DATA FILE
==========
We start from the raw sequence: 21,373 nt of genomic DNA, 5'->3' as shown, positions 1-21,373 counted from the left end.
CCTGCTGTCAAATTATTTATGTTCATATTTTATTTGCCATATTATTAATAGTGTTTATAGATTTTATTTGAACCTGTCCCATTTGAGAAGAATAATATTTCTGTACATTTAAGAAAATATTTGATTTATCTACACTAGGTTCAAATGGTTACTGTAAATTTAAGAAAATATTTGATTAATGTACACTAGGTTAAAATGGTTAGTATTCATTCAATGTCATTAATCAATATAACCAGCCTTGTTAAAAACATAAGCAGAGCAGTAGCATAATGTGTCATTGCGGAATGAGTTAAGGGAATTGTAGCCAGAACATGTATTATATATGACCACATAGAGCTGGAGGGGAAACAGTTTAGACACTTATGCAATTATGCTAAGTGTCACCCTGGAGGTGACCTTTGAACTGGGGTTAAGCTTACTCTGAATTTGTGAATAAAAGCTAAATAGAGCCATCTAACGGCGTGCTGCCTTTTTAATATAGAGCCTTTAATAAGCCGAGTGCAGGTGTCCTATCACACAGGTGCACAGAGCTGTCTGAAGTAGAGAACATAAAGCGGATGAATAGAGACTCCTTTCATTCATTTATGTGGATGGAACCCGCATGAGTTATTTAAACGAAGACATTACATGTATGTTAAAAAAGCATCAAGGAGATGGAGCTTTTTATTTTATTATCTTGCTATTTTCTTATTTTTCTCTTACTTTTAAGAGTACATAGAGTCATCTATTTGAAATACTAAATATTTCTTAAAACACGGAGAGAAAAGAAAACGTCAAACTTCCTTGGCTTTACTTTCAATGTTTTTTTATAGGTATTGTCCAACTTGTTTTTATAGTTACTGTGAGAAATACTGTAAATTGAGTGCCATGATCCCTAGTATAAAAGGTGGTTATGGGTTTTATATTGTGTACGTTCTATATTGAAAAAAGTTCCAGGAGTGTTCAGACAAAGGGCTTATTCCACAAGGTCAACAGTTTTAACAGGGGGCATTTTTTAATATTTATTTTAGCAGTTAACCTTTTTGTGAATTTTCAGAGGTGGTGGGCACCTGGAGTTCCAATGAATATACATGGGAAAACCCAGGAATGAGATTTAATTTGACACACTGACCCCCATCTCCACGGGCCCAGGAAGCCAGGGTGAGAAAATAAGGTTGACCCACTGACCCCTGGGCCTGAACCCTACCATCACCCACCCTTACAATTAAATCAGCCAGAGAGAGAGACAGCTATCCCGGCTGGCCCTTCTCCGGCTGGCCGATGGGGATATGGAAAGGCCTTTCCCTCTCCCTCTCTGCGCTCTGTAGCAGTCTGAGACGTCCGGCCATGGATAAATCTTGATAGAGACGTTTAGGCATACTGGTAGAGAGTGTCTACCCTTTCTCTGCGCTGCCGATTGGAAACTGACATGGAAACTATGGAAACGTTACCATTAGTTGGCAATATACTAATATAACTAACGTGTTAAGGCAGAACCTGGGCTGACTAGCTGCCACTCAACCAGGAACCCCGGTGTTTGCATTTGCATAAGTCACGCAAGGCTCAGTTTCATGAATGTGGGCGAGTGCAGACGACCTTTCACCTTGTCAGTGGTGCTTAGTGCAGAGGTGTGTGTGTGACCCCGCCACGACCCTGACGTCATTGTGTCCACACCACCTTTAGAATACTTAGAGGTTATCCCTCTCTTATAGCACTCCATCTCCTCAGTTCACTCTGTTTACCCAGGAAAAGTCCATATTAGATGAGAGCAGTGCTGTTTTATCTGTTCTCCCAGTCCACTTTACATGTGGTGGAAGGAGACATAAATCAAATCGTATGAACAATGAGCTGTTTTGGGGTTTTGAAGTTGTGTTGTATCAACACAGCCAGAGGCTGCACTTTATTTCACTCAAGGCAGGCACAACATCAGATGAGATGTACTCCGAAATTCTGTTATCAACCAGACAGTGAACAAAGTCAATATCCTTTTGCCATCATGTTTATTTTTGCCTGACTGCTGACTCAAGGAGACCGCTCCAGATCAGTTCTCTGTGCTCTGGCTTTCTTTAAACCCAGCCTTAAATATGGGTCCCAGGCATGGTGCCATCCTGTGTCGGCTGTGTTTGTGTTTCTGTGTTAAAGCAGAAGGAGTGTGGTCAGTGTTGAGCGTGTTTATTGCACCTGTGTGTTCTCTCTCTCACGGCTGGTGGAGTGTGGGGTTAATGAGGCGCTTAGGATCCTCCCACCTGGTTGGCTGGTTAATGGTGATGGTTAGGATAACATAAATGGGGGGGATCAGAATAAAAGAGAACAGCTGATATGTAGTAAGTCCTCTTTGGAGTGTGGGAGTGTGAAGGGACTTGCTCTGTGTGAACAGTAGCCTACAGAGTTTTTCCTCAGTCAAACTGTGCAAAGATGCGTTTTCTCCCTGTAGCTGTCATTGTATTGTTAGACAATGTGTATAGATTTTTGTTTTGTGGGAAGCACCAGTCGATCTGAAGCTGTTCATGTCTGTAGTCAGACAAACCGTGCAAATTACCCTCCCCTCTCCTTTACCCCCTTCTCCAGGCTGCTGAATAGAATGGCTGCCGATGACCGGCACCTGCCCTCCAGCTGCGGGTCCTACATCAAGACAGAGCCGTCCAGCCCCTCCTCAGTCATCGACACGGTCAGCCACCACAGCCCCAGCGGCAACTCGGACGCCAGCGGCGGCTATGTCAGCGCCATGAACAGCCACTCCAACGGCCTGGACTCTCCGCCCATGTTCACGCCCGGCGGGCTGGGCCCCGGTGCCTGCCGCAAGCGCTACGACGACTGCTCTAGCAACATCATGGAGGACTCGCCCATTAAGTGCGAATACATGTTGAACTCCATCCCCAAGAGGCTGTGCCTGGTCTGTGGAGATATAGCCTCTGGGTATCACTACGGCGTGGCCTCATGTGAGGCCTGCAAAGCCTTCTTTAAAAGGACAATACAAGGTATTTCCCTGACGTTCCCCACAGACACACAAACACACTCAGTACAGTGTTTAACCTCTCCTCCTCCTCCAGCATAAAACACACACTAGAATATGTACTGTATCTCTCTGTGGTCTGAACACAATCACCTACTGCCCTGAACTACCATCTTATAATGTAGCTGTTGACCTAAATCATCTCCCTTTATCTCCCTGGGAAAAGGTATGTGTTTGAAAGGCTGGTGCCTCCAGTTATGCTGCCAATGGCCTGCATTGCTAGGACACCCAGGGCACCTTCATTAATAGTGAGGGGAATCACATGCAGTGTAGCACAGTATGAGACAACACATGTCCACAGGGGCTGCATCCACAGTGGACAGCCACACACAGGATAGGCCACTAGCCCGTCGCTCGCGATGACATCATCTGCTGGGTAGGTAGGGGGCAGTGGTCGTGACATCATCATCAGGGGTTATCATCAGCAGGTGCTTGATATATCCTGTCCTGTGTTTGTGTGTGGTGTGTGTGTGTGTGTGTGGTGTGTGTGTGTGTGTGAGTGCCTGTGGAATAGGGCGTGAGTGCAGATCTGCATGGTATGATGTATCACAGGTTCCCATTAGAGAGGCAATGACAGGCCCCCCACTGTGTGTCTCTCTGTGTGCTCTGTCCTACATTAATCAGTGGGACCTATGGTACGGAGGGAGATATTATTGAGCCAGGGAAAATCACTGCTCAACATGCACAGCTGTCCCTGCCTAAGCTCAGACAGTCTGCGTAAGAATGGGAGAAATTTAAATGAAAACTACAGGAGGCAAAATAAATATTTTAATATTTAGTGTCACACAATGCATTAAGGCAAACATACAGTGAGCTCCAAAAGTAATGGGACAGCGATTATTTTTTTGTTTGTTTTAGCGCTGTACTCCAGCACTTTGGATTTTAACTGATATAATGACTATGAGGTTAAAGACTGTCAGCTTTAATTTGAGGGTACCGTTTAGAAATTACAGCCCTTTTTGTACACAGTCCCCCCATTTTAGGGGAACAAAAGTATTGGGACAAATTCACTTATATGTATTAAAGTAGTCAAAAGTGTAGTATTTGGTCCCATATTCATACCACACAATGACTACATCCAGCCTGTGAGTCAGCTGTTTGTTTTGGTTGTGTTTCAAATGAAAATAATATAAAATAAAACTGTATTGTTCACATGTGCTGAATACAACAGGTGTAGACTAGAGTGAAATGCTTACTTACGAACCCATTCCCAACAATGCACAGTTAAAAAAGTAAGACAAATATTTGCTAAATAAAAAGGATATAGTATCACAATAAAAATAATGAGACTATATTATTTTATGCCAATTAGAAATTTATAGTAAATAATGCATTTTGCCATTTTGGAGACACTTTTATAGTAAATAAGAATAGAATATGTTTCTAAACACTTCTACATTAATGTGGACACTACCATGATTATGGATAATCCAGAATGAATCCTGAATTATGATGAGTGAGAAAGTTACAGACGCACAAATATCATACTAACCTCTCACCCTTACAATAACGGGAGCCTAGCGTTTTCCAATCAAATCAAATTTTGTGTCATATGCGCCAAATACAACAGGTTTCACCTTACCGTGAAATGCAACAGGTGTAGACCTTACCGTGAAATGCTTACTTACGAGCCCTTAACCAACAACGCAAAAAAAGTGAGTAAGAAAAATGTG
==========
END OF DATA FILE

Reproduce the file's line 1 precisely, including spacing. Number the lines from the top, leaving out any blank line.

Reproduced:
We start from the raw sequence: 21,373 nt of genomic DNA, 5'->3' as shown, positions 1-21,373 counted from the left end.